Monday 18 December 2017 / 02:55 AM

THE TRAGIC TALE OF RAY MORRIS

“I was with Ray until the end.”

Sam Haron isn’t the name of someone synomonous with anything remarkable to the general public. But for a brief period, he was an absolute blessing to one Rugby League player, his family and the Rugby League organisations in Australia and England.

In 1933, aged 52, he set off on an epic journey to England from Sydney, joined on his venture by the entire Australian Rugby League Kangaroo squad as they too embarked on their voyage to mother England to attempt to wrest the Ashes back from the old dart.

On Tuesday July 4th the Kangaroos, among a throng of other travellers, boarded the motorship Manunda, which would take them to Melbourne where they would board the S.S. Jervis Bay and so begin the long journey to England. As the Manunda was about to set sail, the Kangaroos staged their war cry before waving to their families and fans.

Some of the game’s greatest players were on board; Dave Brown, Wally Prigg, Sandy Pearce, Vic Hey, Ray Stehr, Frank McMillan and Viv Thicknesse among a cavalcade of the games stars.

One of those players was a pioneer, the first player from the ailing University club to be represented for Australia, Ray Morris. Ray began his career in third grade at Western Suburbs before very quickly moving up through the ranks to first grade in 1927.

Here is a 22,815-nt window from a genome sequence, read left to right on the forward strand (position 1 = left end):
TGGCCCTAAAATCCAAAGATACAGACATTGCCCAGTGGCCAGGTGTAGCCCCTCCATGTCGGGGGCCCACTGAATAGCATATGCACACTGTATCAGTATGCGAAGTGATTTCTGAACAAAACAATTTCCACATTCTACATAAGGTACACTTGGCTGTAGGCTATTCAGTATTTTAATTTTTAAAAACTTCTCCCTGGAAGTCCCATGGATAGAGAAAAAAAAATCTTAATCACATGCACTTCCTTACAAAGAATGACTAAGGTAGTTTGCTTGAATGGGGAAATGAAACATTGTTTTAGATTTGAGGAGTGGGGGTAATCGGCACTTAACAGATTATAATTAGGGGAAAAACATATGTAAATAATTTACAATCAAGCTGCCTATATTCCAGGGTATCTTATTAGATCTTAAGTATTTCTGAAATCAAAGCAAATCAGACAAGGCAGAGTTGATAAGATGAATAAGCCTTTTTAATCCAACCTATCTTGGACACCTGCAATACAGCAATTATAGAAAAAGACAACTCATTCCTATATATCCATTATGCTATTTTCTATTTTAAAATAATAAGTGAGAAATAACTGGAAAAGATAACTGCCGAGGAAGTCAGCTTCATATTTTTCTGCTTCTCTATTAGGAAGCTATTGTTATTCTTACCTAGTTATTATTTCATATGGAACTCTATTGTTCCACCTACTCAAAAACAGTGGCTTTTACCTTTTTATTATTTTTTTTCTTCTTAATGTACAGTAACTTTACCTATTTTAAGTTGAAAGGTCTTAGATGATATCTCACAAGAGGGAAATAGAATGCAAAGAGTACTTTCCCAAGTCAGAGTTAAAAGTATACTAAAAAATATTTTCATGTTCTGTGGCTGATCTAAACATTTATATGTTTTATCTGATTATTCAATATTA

Morris was a very strong and talented centre who was also a capable five-eighth. He made his debut for Wests in 1927, quickly becoming a regular in first grade. Wests comfortably qualified for the finals in 1930; however Morris missed the first two games of the series before being selected on the wing in the Grand Final Challenge against St.George. He scored a try in what was a comfortable 27-2 win for Wests, securing their first ever Premiership.

Ray Morris

In 1931 he was selected for City on the wing against Country, scoring a try on debut. He was then selected for New South Wales to play against Queensland. 1932 saw Morris shift to the centres where his game began showing rapid improvement. He was again selected for City and New South Wales. Wests went all the way to the Grand Final Challenge yet again, but were unable to topple Souths.

At seasons end, Morris made the surprising announcement that he was joining the University club for the 1933 season. Morris’ good form in the Interstate clashes saw him selected in the Australian Kangaroos touring squad. When he left Australia, his team University had managed to sneak into third on the ladder.

The 25 year old, who was an exceptionally fine surf swimmer and clever amateur wrestler, became the ideal man to lead the physical training sessions on board the S.S. Jervis Bay as it steadily made way for England.

Just days after the departure from Western Australia, Morris began his training regimes on the ships which included aerobics, boxing and shovelling coal. He believed it was necessary to vary the exercise to maximise its effects and to prevent the players from being bored.

In one of the boxing sessions, Morris received a blow to the ear. He wasn’t affected initially and continued training. Later in the day he complained of a pain in his ear to the team doctor, who treated it accordingly.